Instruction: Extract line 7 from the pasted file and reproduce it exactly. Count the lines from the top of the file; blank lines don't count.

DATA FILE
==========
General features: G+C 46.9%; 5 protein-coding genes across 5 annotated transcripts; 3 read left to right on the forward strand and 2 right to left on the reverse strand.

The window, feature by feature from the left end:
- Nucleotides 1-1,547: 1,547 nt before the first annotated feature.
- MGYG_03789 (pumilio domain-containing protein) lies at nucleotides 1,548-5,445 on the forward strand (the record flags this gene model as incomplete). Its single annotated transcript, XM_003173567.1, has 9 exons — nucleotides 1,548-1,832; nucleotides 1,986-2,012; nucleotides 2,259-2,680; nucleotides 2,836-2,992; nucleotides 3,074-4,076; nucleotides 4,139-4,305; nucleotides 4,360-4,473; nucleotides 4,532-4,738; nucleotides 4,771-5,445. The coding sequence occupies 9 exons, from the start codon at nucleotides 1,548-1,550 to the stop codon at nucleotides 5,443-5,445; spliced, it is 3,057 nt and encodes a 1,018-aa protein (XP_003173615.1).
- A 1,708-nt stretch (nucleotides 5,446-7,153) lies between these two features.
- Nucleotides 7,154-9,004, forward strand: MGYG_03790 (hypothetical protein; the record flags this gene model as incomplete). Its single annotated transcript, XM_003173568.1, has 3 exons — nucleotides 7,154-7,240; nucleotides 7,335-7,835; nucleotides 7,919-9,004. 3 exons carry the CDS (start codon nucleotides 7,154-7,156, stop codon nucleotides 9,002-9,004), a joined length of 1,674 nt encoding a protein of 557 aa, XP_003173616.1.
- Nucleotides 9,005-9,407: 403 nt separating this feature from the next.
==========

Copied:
- Nucleotides 9,005-9,407: 403 nt separating this feature from the next.